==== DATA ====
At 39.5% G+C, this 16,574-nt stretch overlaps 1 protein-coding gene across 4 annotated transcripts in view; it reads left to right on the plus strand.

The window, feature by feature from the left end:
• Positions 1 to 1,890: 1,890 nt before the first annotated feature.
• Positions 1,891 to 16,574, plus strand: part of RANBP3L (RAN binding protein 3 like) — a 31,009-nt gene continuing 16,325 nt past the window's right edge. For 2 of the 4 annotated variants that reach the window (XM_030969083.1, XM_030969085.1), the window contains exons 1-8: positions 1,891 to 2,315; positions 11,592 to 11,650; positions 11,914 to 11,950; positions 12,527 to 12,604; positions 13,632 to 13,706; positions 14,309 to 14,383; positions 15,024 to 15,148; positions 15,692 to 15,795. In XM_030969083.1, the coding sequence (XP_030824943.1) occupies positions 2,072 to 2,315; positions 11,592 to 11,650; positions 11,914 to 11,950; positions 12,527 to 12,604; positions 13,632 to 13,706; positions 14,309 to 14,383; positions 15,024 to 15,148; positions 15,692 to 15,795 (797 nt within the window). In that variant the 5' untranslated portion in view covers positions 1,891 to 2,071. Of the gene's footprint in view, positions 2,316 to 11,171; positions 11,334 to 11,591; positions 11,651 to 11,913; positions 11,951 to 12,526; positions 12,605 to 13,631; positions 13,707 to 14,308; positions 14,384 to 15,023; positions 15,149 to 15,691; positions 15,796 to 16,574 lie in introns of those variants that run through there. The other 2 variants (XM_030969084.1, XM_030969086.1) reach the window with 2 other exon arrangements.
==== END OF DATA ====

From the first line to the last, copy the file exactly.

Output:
At 39.5% G+C, this 16,574-nt stretch overlaps 1 protein-coding gene across 4 annotated transcripts in view; it reads left to right on the plus strand.

The window, feature by feature from the left end:
• Positions 1 to 1,890: 1,890 nt before the first annotated feature.
• Positions 1,891 to 16,574, plus strand: part of RANBP3L (RAN binding protein 3 like) — a 31,009-nt gene continuing 16,325 nt past the window's right edge. For 2 of the 4 annotated variants that reach the window (XM_030969083.1, XM_030969085.1), the window contains exons 1-8: positions 1,891 to 2,315; positions 11,592 to 11,650; positions 11,914 to 11,950; positions 12,527 to 12,604; positions 13,632 to 13,706; positions 14,309 to 14,383; positions 15,024 to 15,148; positions 15,692 to 15,795. In XM_030969083.1, the coding sequence (XP_030824943.1) occupies positions 2,072 to 2,315; positions 11,592 to 11,650; positions 11,914 to 11,950; positions 12,527 to 12,604; positions 13,632 to 13,706; positions 14,309 to 14,383; positions 15,024 to 15,148; positions 15,692 to 15,795 (797 nt within the window). In that variant the 5' untranslated portion in view covers positions 1,891 to 2,071. Of the gene's footprint in view, positions 2,316 to 11,171; positions 11,334 to 11,591; positions 11,651 to 11,913; positions 11,951 to 12,526; positions 12,605 to 13,631; positions 13,707 to 14,308; positions 14,384 to 15,023; positions 15,149 to 15,691; positions 15,796 to 16,574 lie in introns of those variants that run through there. The other 2 variants (XM_030969084.1, XM_030969086.1) reach the window with 2 other exon arrangements.